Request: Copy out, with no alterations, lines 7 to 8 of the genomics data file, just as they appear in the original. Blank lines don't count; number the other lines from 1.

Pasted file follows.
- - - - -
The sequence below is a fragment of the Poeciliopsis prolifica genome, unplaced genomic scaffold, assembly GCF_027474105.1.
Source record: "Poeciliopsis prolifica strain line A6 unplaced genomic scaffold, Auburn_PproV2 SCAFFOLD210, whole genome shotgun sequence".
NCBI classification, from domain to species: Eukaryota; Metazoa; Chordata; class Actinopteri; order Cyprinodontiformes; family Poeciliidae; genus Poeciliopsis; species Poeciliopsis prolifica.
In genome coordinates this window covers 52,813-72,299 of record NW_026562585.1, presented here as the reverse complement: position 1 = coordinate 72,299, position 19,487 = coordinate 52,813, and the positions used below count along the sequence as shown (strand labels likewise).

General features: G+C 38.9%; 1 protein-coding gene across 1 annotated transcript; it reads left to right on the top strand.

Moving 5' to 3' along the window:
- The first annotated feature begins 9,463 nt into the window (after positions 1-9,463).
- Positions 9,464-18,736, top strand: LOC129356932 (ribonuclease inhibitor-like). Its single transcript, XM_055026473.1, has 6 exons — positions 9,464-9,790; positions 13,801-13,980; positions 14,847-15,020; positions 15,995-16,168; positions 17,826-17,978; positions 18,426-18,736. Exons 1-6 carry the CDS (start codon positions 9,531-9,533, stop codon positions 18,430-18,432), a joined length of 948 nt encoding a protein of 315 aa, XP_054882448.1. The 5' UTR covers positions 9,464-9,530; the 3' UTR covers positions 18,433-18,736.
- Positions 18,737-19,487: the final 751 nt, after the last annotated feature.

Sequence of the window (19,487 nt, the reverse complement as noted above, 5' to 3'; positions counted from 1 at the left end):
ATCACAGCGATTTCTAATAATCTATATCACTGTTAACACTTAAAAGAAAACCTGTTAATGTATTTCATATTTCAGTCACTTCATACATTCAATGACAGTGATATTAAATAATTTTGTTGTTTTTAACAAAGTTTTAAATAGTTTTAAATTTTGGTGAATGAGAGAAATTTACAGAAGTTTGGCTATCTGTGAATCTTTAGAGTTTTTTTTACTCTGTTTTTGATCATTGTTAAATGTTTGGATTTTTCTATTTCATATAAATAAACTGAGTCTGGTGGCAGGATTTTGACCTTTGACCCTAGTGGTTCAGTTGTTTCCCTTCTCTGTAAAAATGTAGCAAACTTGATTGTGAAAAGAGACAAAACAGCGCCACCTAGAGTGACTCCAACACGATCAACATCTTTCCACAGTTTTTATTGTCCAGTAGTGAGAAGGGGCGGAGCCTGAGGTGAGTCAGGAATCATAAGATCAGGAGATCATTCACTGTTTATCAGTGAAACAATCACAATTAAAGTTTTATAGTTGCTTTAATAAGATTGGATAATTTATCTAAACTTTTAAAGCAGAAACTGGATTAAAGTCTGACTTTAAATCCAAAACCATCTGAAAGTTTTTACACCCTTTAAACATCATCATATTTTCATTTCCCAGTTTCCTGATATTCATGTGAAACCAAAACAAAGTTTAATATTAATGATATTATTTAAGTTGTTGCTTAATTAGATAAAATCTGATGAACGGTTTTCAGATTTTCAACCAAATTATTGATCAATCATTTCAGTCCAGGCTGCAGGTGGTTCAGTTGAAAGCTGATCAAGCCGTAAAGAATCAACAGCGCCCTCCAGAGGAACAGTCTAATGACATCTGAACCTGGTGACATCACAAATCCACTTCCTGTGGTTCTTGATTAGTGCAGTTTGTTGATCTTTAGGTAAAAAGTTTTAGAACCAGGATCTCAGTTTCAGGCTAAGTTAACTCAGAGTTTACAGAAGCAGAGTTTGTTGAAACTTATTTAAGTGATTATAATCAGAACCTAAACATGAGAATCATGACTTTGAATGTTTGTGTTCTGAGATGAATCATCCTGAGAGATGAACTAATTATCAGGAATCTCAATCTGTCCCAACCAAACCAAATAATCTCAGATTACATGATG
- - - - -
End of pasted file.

- The first annotated feature begins 9,463 nt into the window (after positions 1-9,463).
- Positions 9,464-18,736, top strand: LOC129356932 (ribonuclease inhibitor-like). Its single transcript, XM_055026473.1, has 6 exons — positions 9,464-9,790; positions 13,801-13,980; positions 14,847-15,020; positions 15,995-16,168; positions 17,826-17,978; positions 18,426-18,736. Exons 1-6 carry the CDS (start codon positions 9,531-9,533, stop codon positions 18,430-18,432), a joined length of 948 nt encoding a protein of 315 aa, XP_054882448.1. The 5' UTR covers positions 9,464-9,530; the 3' UTR covers positions 18,433-18,736.